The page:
The pharmaceutical institute, AAH provides round-the-clock services. Clinical pharmacy, inpatient pharmacy, and outpatient pharmacy are the department’s three main sections. In addition, the department has sections for pharmacy informatics and inventory management. Our mission is to provide comprehensive and highest quality pharmaceutical services based on the best evidence to optimize drug therapy outcomes for our patients. Providing ongoing support to clinicians, particularly those who were redeployed to join the COVID-19 management teams, was critical for the pharmacy team. By doing so, our team played a vital role in ensuring that patients received the best possible pharmacotherapy throughout the pandemic. Moreover, our critical care bed capacity was increased fivefold. This necessitated crash courses for the newly joined physicians to quickly become familiar and work efficiently [27]. Clinical pharmacy team was resourceful to provide support by preparing quick drug summary sheets, dosage adjustments for renal or hepatic failure, guidelines etc. to facilitate safe medication prescribing and administration in ICU [28, 29]. Inpatient and outpatient pharmacies devoted their full attention to meeting the challenge of the COVID-19 pandemic. Complete restructuring of the services took place in a short amount of time and included extended hours of services, the incorporation of telemedicine patient counseling, modified discharge patient medication handling, pre-packaging of the protocol-driven medication bags, etc.

The pandemic presented a unique opportunity to solve new operational and clinical problems. It was a period of learning as well, since many of the challenges posed were outside of our routine work. In this article, we described how the pharmaceutical institute at a regional COVID-19 referral center dealt with different challenges related to medication therapy during the COVID-19 pandemic.


The aim of this study is to retrospectively review, document, and emphasize the strategies and interventions implemented by the pharmaceutical institute in response to the COVID-19 pandemic at a regional referral centre.


This was a retrospective, descriptive study reviewing the documented interventions and strategies implemented by the pharmaceutical institute, Al Ain Hospital (AAH), during the COVID-19 pandemic. This included initiatives that were taken by the clinical pharmacy, inpatient pharmacy, outpatient pharmacy, pharmacy informatics and inventory management sections. The study period was from March 1 to September 30, 2020.

The pharmacy department adopted a multipronged approach to meet the challenges of the COVID-19 pandemic. This included but was not limited to revamping of clinical pharmacy, inpatient pharmacy, outpatient pharmacy, pharmacy informatics and inventory management. Details of the some of the innovations and responses are provided in the results sections.

We used following sources to collect data;

  • Pharmacist Interventions documented in the electronic healthcare record system of the hospital

  • Inpatient Satisfaction Survey (for physicians)

  • Outpatient Satisfaction Survey (for patients)

  • Internally documented achievements of inpatient pharmacy, outpatient pharmacy, clinical pharmacy, inventory management, pharmacy informatics and pharmacy administration during the COVID-19 pandemic.

The pharmacists’ clinical interventions that were documented in the electronic healthcare record system of the hospital, were extracted via system reports. Microsoft Excel spreadsheets were used  to store, sort and analyze data according to the types of intervention, clinical importance, and prescriber response. We performed satisfaction surveys for both inpatients and outpatients to determine the effectiveness of the initiatives taken during the pandemic.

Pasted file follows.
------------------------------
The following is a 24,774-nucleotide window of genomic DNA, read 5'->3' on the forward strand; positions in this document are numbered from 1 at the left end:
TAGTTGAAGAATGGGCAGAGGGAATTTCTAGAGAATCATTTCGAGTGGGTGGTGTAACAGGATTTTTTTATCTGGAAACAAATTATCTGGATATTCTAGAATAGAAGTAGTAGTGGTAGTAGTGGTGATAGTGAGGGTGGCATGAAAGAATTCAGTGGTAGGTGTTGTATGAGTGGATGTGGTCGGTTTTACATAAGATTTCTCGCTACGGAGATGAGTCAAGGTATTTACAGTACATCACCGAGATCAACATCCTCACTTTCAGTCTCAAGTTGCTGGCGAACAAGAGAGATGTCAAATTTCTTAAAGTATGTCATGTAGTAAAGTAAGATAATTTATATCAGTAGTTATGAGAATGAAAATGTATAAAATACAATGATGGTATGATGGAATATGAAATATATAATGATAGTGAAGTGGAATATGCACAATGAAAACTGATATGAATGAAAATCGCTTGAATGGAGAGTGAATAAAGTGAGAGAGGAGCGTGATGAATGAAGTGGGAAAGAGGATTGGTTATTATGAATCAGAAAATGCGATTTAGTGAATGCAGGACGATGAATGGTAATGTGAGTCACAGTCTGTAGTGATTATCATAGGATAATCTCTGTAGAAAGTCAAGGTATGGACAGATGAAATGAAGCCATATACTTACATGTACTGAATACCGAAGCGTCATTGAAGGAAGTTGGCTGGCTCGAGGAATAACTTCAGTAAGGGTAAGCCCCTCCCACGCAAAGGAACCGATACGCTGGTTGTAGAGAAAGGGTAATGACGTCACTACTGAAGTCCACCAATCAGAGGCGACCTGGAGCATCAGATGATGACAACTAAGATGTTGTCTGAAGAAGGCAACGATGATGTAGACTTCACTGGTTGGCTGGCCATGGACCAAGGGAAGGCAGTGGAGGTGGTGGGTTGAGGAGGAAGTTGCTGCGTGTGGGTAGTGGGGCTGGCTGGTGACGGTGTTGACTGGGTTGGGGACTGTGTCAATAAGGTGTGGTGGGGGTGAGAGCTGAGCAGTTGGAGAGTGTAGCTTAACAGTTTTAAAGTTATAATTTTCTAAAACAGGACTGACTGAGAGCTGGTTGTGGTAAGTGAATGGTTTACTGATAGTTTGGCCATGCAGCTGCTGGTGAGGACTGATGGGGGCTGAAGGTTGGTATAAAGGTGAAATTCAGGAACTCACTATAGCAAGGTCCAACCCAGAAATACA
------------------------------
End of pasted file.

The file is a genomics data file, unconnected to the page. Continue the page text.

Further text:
We reviewed and organized our hospital pharmacy response to the COVID-19 pandemic into the following categories.

  1. 1.

    Restructuring of clinical pharmacy team and distribution of duties

  2. 2.

    Analysis of the pharmacist clinical interventions related to COVID-19 patients

  3. 3.

    Contribution of clinical pharmacy team to the development of guidelines and protocol related to COVID-19 management and compliance audits

  4. 4.

    Inpatient pharmacy initiatives

  5. 5.

    Outpatient pharmacy initiatives

  6. 6.

    Satisfaction surveys

    1. a.

      Inpatient (physicians)

    2. b.

      Outpatient (patients)

  7. 7.

    Participation of the pharmaceutical institute in the COVID-19 clinical trials

  8. 8.

    Pharmacy informatics initiatives

  9. 9.

    Inventory management initiatives

  1. 1.

    Restructuring of the clinical pharmacy team and distribution of duties

    Clinical pharmacists were assigned to work with medical teams in COVID-19 wards and provide around-the-clock coverage. To mitigate the effects of staff shortage, we expeditiously provided training to three pharmacists from outpatient and inpatient pharmacies, enabling them to become members of our clinical pharmacy team. These pharmacists were promptly familiarized with the protocols and procedures related to the management of COVID-19 patients. To ensure comprehensive therapeutics-related support for medical, nursing, and allied healthcare teams and patients, the timings of clinical pharmacy services were extended from regular 8-h shifts (8 am to 4 pm) to a round-the-clock schedule, including weekends and public holidays. This decision was made due to the increased utilization of investigational or emergency use authorized medications, which posed a challenge for clinicians with limited experience in their utilization. The availability of the clinical pharmacy team on a 24/7 basis enabled the thorough review of patient profiles, identification of drug therapy-related issues, monitoring of parameters, and adherence to the most recent COVID-19 management guidelines and protocols through audits.